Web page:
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Some food bioactives potentially exert anti-obesity effects. Anthocyanins (ACN), catechins, β-glucan (BG) and n-3 long chain PUFA (LCPUFA) are among the most promising candidates and have been considered as a strategy for the development of functional foods counteracting body weight gain. At present, clinical trials, reviews and meta-analyses addressing anti-obesity effects of various bioactives or bioactive-rich foods show contradictory results. Abdominal obesity is an important criterion for metabolic syndrome (MetS) diagnosis along with glucose intolerance, dyslipidaemia and hypertension. Food bioactives are supposed to exert beneficial effects on these parameters, therefore representing alternative therapy approaches for the treatment of MetS. This review summarises outcomes on MetS biomarkers in recent clinical trials supplementing ACN, catechins, BG and n-3 LCPUFA, focusing mainly on anti-obesity effects. Overall, it is clear that the level of evidence for the effectiveness varies not only among the different bioactives but also among the different putative health benefits suggested for the same bioactive. Limited evidence may be due to the low number of controlled intervention trials or to inconsistencies in trial design, i.e. duration, dose and/or the method of bioactive supplementation (extracts, supplements, rich or enriched food). At present, the question ‘Are bioactives effective in weight management and prevention of metabolic syndrome?’ remains inconclusive. Thus, a common effort to harmonise the study design of intervention trials focusing on the most promising bioactive molecules is urgently needed to strengthen the evidence of their potential in the treatment of obesity, MetS and related diseases.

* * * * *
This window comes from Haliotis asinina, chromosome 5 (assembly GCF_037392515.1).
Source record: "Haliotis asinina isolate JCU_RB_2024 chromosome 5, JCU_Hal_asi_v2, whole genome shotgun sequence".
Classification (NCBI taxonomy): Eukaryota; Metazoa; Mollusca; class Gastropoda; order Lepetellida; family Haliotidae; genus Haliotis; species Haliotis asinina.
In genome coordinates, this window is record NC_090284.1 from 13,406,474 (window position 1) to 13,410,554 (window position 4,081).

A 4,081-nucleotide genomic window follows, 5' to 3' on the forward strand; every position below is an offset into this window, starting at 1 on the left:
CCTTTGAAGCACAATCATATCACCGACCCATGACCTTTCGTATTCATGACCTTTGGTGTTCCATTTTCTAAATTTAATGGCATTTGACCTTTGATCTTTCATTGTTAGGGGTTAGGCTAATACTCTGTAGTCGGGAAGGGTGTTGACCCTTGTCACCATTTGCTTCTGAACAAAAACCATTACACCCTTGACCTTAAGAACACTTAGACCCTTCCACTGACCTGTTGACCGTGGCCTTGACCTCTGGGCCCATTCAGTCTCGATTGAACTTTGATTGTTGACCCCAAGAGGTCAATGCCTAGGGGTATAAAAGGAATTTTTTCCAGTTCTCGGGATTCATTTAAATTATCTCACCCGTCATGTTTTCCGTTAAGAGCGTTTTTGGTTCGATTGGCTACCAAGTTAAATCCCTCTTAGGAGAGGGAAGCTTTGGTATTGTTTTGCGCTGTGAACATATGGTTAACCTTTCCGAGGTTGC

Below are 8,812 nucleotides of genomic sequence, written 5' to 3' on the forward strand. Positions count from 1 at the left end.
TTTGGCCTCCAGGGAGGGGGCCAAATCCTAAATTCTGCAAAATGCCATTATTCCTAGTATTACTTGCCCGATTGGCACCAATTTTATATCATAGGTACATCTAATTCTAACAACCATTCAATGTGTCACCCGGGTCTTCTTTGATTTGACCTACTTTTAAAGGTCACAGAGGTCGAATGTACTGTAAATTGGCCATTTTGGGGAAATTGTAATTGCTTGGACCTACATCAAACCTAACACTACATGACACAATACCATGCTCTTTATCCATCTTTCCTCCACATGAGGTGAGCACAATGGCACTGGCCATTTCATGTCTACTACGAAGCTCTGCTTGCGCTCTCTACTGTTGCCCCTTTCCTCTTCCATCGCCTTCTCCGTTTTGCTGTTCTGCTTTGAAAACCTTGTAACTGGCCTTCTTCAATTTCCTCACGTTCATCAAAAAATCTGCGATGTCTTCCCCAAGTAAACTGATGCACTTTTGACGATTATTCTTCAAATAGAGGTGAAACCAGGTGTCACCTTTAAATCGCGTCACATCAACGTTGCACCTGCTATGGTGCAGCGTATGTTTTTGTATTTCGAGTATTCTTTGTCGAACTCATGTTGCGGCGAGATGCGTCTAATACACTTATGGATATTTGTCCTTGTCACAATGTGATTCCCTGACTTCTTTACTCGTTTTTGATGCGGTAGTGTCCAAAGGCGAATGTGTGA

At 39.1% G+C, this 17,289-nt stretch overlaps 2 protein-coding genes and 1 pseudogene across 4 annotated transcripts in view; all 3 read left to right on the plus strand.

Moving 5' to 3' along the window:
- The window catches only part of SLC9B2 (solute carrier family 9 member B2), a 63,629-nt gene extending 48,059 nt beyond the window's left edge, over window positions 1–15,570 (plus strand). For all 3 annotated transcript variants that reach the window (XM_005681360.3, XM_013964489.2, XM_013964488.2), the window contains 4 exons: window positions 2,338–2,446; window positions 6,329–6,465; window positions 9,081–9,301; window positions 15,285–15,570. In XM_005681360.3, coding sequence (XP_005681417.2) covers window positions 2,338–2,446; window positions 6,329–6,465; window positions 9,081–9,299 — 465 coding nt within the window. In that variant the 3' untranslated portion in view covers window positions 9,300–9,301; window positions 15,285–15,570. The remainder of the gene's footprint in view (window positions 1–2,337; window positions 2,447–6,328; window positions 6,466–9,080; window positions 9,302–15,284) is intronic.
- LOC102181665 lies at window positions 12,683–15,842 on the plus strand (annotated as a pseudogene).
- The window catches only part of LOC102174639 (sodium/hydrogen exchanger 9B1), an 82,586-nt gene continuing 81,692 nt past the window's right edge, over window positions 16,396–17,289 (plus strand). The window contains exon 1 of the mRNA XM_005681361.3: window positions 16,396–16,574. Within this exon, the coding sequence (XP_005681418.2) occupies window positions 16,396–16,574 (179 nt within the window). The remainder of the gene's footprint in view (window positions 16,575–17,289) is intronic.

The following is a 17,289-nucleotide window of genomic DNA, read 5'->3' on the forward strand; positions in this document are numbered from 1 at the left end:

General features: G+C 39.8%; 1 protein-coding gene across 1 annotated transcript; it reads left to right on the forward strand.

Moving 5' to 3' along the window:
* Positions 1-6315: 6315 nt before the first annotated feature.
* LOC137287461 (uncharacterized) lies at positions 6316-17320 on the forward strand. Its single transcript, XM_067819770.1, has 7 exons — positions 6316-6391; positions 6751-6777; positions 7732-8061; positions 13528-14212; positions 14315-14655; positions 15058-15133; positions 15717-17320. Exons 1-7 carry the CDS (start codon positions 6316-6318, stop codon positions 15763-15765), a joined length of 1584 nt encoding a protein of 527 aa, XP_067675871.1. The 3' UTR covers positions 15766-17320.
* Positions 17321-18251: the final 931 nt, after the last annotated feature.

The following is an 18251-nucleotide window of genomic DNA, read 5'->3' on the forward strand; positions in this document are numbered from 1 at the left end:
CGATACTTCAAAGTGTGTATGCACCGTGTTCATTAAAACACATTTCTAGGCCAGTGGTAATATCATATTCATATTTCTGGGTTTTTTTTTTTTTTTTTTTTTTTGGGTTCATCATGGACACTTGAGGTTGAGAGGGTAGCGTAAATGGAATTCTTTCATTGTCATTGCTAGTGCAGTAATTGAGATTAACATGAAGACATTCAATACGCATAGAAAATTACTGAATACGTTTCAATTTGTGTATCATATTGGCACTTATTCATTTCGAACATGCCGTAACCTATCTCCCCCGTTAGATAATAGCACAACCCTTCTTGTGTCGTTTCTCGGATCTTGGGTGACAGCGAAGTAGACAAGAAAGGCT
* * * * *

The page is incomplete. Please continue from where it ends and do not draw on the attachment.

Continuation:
Elevated postprandial hyperglycaemia and oxidative stress increase the risks of type 2 diabetes and CVD. Green tea catechin possesses antidiabetic properties and antioxidant capacity. In the present study, we examined the acute and continuous effects of ingestion of catechin-rich green tea on postprandial hyperglycaemia and oxidative stress in healthy postmenopausal women. Participants were randomly assigned into the placebo (P, n 11) or green tea (GT, n 11) group. The GT group consumed a catechin-rich green tea (catechins 615 mg/350 ml) beverage per d for 4 weeks. The P group consumed a placebo (catechins 92 mg/350 ml) beverage per d for 4 weeks. At baseline and after 4 weeks, participants of each group consumed their designated beverages with breakfast and consumed lunch 3 h after breakfast. Venous blood samples were collected in the fasted state (0 h) and at 2, 4 and 6 h after breakfast. Postprandial glucose concentrations were 3 % lower in the GT group than in the P group (three-factor ANOVA, group × time interaction, P< 0·05). Serum concentrations of the derivatives of reactive oxygen metabolites increased after meals (P< 0·05), but no effect of catechin-rich green tea intake was observed. Conversely, serum postprandial thioredoxin concentrations were 5 % higher in the GT group than in the P group (three-factor ANOVA, group × time interaction, P< 0·05). These findings indicate that an acute ingestion of catechin-rich green tea has beneficial effects on postprandial glucose and redox homeostasis in postmenopausal women.